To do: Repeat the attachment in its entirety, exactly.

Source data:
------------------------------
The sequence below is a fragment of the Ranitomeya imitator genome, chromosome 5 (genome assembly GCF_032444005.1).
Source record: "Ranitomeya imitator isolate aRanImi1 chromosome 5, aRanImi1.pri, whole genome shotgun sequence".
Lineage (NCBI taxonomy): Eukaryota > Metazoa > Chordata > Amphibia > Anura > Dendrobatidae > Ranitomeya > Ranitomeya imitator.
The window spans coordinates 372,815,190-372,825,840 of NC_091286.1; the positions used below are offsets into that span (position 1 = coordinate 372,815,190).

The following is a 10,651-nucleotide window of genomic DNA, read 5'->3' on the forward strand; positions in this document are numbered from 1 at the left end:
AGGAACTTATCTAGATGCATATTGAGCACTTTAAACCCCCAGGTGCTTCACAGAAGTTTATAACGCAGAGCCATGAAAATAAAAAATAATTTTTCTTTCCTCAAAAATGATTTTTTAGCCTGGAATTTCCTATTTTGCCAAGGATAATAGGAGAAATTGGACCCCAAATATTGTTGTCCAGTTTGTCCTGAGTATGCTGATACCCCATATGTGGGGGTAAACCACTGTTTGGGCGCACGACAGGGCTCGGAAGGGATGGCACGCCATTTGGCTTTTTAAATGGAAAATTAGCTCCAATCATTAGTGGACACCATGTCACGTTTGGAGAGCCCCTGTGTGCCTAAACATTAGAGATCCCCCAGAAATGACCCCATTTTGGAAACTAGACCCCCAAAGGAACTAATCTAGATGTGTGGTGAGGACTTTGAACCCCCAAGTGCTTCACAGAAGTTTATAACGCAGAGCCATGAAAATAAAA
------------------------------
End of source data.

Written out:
The sequence below is a fragment of the Ranitomeya imitator genome, chromosome 5 (genome assembly GCF_032444005.1).
Source record: "Ranitomeya imitator isolate aRanImi1 chromosome 5, aRanImi1.pri, whole genome shotgun sequence".
Lineage (NCBI taxonomy): Eukaryota > Metazoa > Chordata > Amphibia > Anura > Dendrobatidae > Ranitomeya > Ranitomeya imitator.
The window spans coordinates 372,815,190-372,825,840 of NC_091286.1; the positions used below are offsets into that span (position 1 = coordinate 372,815,190).

The following is a 10,651-nucleotide window of genomic DNA, read 5'->3' on the forward strand; positions in this document are numbered from 1 at the left end:
AGGAACTTATCTAGATGCATATTGAGCACTTTAAACCCCCAGGTGCTTCACAGAAGTTTATAACGCAGAGCCATGAAAATAAAAAATAATTTTTCTTTCCTCAAAAATGATTTTTTAGCCTGGAATTTCCTATTTTGCCAAGGATAATAGGAGAAATTGGACCCCAAATATTGTTGTCCAGTTTGTCCTGAGTATGCTGATACCCCATATGTGGGGGTAAACCACTGTTTGGGCGCACGACAGGGCTCGGAAGGGATGGCACGCCATTTGGCTTTTTAAATGGAAAATTAGCTCCAATCATTAGTGGACACCATGTCACGTTTGGAGAGCCCCTGTGTGCCTAAACATTAGAGATCCCCCAGAAATGACCCCATTTTGGAAACTAGACCCCCAAAGGAACTAATCTAGATGTGTGGTGAGGACTTTGAACCCCCAAGTGCTTCACAGAAGTTTATAACGCAGAGCCATGAAAATAAAA